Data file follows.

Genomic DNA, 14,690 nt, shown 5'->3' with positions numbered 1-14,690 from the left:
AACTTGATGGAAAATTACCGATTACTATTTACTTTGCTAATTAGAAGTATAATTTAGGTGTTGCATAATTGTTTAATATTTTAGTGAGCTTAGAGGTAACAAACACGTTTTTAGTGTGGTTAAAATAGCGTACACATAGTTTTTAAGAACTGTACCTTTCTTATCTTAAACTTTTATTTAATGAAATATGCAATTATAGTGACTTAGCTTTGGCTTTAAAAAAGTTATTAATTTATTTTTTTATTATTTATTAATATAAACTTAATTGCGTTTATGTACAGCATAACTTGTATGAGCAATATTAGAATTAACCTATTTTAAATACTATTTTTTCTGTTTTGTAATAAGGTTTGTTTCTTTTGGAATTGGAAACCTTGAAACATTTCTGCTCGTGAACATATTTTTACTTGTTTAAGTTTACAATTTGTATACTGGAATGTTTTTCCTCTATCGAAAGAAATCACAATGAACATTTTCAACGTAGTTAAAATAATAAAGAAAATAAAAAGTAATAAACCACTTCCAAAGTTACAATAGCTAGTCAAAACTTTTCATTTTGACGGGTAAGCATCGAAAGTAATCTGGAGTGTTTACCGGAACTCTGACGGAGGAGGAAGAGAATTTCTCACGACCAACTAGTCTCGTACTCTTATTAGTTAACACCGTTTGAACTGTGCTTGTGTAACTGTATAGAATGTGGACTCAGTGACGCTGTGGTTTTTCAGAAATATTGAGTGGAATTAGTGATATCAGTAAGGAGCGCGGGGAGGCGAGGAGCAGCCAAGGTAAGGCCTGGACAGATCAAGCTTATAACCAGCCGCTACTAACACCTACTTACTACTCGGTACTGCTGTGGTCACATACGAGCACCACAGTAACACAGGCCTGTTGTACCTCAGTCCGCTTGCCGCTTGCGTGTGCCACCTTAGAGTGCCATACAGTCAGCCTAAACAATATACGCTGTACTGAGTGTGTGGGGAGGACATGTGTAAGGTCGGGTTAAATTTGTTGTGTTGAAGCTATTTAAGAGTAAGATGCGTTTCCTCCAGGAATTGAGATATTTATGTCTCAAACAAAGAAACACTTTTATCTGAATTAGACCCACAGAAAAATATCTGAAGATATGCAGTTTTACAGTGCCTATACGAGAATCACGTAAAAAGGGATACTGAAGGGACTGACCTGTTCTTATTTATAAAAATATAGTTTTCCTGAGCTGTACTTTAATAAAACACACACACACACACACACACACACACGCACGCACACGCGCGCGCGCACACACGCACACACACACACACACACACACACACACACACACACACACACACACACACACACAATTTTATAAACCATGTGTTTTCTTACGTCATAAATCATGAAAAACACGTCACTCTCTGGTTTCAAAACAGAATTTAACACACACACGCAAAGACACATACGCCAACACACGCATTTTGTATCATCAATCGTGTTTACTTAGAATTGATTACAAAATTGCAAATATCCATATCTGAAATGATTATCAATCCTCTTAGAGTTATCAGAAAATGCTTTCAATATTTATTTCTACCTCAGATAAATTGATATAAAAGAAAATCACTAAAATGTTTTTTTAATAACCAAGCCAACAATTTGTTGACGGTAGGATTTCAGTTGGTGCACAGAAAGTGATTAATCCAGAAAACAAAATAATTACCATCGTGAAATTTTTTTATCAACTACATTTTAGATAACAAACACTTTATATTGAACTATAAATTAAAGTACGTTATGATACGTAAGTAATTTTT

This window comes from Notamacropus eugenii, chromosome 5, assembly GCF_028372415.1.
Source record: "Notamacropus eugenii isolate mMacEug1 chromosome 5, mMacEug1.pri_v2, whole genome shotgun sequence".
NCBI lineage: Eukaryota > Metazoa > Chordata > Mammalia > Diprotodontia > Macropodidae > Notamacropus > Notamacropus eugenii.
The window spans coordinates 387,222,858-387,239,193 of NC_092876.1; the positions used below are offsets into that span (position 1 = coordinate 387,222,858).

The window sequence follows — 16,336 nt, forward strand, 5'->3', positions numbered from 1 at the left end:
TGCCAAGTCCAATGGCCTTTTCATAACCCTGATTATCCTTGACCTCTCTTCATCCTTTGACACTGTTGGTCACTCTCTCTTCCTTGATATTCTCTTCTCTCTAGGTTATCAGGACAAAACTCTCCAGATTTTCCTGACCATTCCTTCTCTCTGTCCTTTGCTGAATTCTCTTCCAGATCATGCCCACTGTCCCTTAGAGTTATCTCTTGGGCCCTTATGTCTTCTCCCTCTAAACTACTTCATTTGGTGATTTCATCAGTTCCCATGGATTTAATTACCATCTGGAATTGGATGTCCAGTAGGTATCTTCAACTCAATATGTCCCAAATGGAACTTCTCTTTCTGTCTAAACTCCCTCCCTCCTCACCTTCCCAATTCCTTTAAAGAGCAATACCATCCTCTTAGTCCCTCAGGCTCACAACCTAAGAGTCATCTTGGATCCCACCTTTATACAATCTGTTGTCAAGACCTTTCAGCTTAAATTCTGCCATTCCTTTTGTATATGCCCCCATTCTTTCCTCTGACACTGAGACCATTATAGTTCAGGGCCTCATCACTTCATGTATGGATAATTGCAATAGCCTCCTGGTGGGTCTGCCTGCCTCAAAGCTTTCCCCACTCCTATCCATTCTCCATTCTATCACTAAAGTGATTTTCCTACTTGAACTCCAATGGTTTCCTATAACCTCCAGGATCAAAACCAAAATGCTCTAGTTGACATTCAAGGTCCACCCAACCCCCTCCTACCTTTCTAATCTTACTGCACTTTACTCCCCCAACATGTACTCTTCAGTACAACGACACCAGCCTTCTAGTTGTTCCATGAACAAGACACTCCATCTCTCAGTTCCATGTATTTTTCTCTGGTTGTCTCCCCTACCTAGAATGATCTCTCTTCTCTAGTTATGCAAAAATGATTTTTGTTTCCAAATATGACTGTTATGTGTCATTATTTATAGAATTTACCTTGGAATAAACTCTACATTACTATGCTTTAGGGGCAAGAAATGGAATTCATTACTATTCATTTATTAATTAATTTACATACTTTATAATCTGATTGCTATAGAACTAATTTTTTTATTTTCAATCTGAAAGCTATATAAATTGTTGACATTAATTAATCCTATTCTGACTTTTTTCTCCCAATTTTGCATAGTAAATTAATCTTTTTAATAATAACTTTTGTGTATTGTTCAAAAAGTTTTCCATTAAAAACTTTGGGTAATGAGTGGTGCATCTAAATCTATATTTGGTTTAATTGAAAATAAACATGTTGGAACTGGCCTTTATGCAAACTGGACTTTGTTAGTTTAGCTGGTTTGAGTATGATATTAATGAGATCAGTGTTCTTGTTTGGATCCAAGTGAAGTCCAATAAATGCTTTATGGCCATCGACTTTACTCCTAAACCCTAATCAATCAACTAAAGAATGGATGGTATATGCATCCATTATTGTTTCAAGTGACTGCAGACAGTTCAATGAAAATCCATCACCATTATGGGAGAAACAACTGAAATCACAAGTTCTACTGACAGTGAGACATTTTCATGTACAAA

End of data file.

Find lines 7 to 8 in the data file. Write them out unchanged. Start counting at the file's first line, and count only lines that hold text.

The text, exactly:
The window sequence follows — 16,336 nt, forward strand, 5'->3', positions numbered from 1 at the left end:
TGCCAAGTCCAATGGCCTTTTCATAACCCTGATTATCCTTGACCTCTCTTCATCCTTTGACACTGTTGGTCACTCTCTCTTCCTTGATATTCTCTTCTCTCTAGGTTATCAGGACAAAACTCTCCAGATTTTCCTGACCATTCCTTCTCTCTGTCCTTTGCTGAATTCTCTTCCAGATCATGCCCACTGTCCCTTAGAGTTATCTCTTGGGCCCTTATGTCTTCTCCCTCTAAACTACTTCATTTGGTGATTTCATCAGTTCCCATGGATTTAATTACCATCTGGAATTGGATGTCCAGTAGGTATCTTCAACTCAATATGTCCCAAATGGAACTTCTCTTTCTGTCTAAACTCCCTCCCTCCTCACCTTCCCAATTCCTTTAAAGAGCAATACCATCCTCTTAGTCCCTCAGGCTCACAACCTAAGAGTCATCTTGGATCCCACCTTTATACAATCTGTTGTCAAGACCTTTCAGCTTAAATTCTGCCATTCCTTTTGTATATGCCCCCATTCTTTCCTCTGACACTGAGACCATTATAGTTCAGGGCCTCATCACTTCATGTATGGATAATTGCAATAGCCTCCTGGTGGGTCTGCCTGCCTCAAAGCTTTCCCCACTCCTATCCATTCTCCATTCTATCACTAAAGTGATTTTCCTACTTGAACTCCAATGGTTTCCTATAACCTCCAGGATCAAAACCAAAATGCTCTAGTTGACATTCAAGGTCCACCCAACCCCCTCCTACCTTTCTAATCTTACTGCACTTTACTCCCCCAACATGTACTCTTCAGTACAACGACACCAGCCTTCTAGTTGTTCCATGAACAAGACACTCCATCTCTCAGTTCCATGTATTTTTCTCTGGTTGTCTCCCCTACCTAGAATGATCTCTCTTCTCTAGTTATGCAAAAATGATTTTTGTTTCCAAATATGACTGTTATGTGTCATTATTTATAGAATTTACCTTGGAATAAACTCTACATTACTATGCTTTAGGGGCAAGAAATGGAATTCATTACTATTCATTTATTAATTAATTTACATACTTTATAATCTGATTGCTATAGAACTAATTTTTTTATTTTCAATCTGAAAGCTATATAAATTGTTGACATTAATTAATCCTATTCTGACTTTTTTCTCCCAATTTTGCATAGTAAATTAATCTTTTTAATAATAACTTTTGTGTATTGTTCAAAAAGTTTTCCATTAAAAACTTTGGGTAATGAGTGGTGCATCTAAATCTATATTTGGTTTAATTGAAAATAAACATGTTGGAACTGGCCTTTATGCAAACTGGACTTTGTTAGTTTAGCTGGTTTGAGTATGATATTAATGAGATCAGTGTTCTTGTTTGGATCCAAGTGAAGTCCAATAAATGCTTTATGGCCATCGACTTTACTCCTAAACCCTAATCAATCAACTAAAGAATGGATGGTATATGCATCCATTATTGTTTCAAGTGACTGCAGACAGTTCAATGAAAATCCATCACCATTATGGGAGAAACAACTGAAATCACAAGTTCTACTGACAGTGAGACATTTTCATGTACAAA